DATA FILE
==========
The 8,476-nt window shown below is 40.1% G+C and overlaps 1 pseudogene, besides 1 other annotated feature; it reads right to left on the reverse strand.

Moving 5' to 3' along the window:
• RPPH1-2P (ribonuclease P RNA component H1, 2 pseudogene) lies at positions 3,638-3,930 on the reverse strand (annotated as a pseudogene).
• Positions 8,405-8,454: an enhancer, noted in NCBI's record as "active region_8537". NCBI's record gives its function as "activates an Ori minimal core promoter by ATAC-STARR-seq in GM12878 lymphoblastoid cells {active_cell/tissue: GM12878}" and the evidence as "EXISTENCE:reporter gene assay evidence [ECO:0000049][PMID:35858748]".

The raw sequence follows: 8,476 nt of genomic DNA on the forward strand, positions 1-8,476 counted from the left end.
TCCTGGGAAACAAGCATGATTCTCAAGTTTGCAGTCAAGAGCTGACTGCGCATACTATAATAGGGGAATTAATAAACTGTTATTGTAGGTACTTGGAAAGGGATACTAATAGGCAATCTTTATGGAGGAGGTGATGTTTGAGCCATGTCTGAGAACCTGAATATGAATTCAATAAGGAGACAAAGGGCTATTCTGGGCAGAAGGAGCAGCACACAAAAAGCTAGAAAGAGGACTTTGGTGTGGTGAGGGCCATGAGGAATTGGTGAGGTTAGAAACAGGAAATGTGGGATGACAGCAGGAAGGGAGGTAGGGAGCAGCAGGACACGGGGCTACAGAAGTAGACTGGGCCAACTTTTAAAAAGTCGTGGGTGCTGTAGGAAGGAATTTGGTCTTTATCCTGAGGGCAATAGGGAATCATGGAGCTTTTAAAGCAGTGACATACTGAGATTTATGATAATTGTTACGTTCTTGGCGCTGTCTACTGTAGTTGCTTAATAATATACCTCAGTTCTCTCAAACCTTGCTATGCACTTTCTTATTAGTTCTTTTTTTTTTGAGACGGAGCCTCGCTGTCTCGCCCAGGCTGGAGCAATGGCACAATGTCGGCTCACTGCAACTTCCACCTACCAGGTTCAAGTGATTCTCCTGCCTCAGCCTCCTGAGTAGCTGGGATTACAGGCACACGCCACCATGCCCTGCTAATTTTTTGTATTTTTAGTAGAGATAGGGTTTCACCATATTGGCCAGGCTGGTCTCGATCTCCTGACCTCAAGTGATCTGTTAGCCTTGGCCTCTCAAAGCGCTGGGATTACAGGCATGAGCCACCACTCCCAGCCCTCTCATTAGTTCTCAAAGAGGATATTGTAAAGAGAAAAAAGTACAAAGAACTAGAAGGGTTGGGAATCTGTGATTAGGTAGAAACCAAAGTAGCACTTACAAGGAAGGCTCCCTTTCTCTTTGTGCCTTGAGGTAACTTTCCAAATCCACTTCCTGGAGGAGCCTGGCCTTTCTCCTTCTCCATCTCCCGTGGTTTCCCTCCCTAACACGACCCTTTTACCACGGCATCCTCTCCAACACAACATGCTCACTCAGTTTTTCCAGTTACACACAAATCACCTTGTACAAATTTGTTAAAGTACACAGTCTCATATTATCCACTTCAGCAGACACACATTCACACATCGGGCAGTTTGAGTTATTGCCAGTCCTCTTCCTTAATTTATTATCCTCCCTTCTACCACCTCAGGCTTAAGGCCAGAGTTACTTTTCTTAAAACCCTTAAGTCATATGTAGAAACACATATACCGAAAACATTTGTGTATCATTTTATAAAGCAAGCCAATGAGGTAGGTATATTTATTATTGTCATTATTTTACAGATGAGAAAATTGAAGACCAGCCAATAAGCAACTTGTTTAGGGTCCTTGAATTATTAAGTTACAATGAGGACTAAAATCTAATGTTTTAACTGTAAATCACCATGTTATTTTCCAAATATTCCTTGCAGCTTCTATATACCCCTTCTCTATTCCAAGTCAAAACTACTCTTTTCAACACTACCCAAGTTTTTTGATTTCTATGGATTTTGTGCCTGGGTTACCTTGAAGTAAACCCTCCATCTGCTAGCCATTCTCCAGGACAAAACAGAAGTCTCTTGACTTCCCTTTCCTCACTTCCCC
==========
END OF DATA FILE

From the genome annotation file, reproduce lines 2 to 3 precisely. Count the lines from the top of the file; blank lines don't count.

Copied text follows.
Moving 5' to 3' along the window:
• RPPH1-2P (ribonuclease P RNA component H1, 2 pseudogene) lies at positions 3,638-3,930 on the reverse strand (annotated as a pseudogene).